Because the whole world is confronting this new and terrible virus, valiant efforts, much like those of Jonas Salk, are aimed at creating a “safe, effective and potent” vaccine.  And there are encouraging signs coming from different directions.  Scientists at Oxford University in the UK were already working on a vaccine to defeat another form of the coronavirus when Covid-19 reared its ugly head, and they have pivoted toward developing a possible vaccine to defeat the new threat.  Clinical trials may take place within the next few months.

Similarly, some Harvard researchers haven’t taken a day off since early January, working hard to develop a vaccine.  Along with the Center for Virology and Vaccine Research at the Beth Israel Deaconess Medical Center, this group plans to launch clinical trials in the fall.

While the world waits, let’s hope that a life-saving vaccine will appear much more quickly than the polio vaccine did.  With today’s improved technology, and a by-now long and successful history of creating vaccines to kill deadly viruses, maybe we can reach that goal very soon.  Only then, when we are all able to receive the benefits of an effective vaccine, will our lives truly begin to return to anything resembling “normal.”

Hand-washing and drying–the right way–can save your life

The flu has hit the U.S., and hit it hard.  We’ve already seen flu-related deaths.  And now we confront a serious new threat, the coronavirus.

There’s no guarantee that this year’s flu vaccine is as effective as we would like, and right now we have no vaccine or other medical means to avoid the coronavirus.  So we need to employ other ways to contain the spread of the flu and other dangerous infections.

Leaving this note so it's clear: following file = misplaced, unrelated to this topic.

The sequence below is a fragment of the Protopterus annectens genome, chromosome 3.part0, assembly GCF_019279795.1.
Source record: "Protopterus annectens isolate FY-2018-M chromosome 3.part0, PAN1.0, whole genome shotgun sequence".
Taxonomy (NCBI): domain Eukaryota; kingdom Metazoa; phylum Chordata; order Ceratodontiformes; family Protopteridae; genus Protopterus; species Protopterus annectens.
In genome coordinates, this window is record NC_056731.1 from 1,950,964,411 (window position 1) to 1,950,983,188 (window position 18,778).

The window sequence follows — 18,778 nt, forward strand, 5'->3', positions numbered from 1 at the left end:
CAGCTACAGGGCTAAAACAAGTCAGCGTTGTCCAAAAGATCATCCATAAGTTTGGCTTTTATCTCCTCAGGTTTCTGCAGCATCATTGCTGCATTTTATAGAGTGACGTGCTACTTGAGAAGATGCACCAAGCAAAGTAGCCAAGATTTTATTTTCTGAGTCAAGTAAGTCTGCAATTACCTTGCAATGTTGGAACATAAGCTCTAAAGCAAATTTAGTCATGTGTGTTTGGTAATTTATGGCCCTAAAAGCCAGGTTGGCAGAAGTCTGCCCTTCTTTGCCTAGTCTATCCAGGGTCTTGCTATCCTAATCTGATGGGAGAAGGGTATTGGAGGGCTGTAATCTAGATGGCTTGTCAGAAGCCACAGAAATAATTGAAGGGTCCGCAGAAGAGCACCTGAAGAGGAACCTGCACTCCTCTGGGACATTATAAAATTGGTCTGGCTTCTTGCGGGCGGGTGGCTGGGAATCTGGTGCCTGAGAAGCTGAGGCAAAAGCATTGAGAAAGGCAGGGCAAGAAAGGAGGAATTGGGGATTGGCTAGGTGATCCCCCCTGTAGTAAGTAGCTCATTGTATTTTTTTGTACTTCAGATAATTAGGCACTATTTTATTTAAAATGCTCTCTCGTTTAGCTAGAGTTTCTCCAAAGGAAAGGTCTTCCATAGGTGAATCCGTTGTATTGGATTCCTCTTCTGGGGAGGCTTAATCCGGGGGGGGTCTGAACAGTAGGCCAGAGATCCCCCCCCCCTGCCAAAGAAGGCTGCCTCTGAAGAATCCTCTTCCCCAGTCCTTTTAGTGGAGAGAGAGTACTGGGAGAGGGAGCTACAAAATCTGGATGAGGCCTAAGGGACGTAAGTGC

One simple way to foil all of these infections is to wash our hands often, and to do it right.  The Centers for Disease Control and Prevention have cautioned that to avoid the flu, we should “stay away from sick people,” adding it’s “also important to wash hands often with soap and water.”

On February 9 of this year, The New York Times repeated this message, noting that “[h]ealth professionals say washing hands with soap and water is the most effective line of defense against colds, flu and other illnesses.”  In the fight against the coronavirus, the CDC has once again reminded us of the importance of hand-washing, stating that it “can reduce the risk of respiratory infections by 16 percent.”

BUT one aspect of hand-washing is frequently overlooked:  Once we’ve washed our hands, how do we dry them?

The goal of hand-washing is to stop the spread of bacteria and viruses.  But when we wash our hands in public places, we don’t always encounter the best way to dry them. 

Restaurants, stores, theaters, museums, and other institutions offering restrooms for their patrons generally confront us with only one way to dry our hands:  paper towels OR air blowers.  A few establishments offer both, giving us a choice, but most do not.

I’m a strong proponent of paper towels, and my position has garnered support from an epidemiologist at the Mayo Clinic, Rodney Lee Thompson.

According to a story in The Wall Street Journal a few years ago, the Mayo Clinic published a comprehensive study of every known hand-washing study done since 1970.  The conclusion?  Drying one’s skin is essential to staving off bacteria, and paper towels are better at that than air blowers.

Why?  Paper towels are more efficient, they don’t splatter germs, they won’t dry out your skin, and most people prefer them (and therefore are more likely to wash their hands in the first place).

Thompson’s own study was included in the overall study, and he concurred with its conclusions.  He observed people washing their hands at places like sports stadiums.  “The trouble with blowers,” he said, is that “they take so long.”  Most people dry their hands for a short time, then “wipe them on their dirty jeans, or open the door with their still-wet hands.”

Besides being time-consuming, most blowers are extremely noisy.  Their decibel level can be deafening.  Like Thompson, I think these noisy and inefficient blowers “turn people off.”

But there’s “no downside to the paper towel,” either psychologically or environmentally.  Thompson stated that electric blowers use more energy than producing a paper towel, so they don’t appear to benefit the environment either.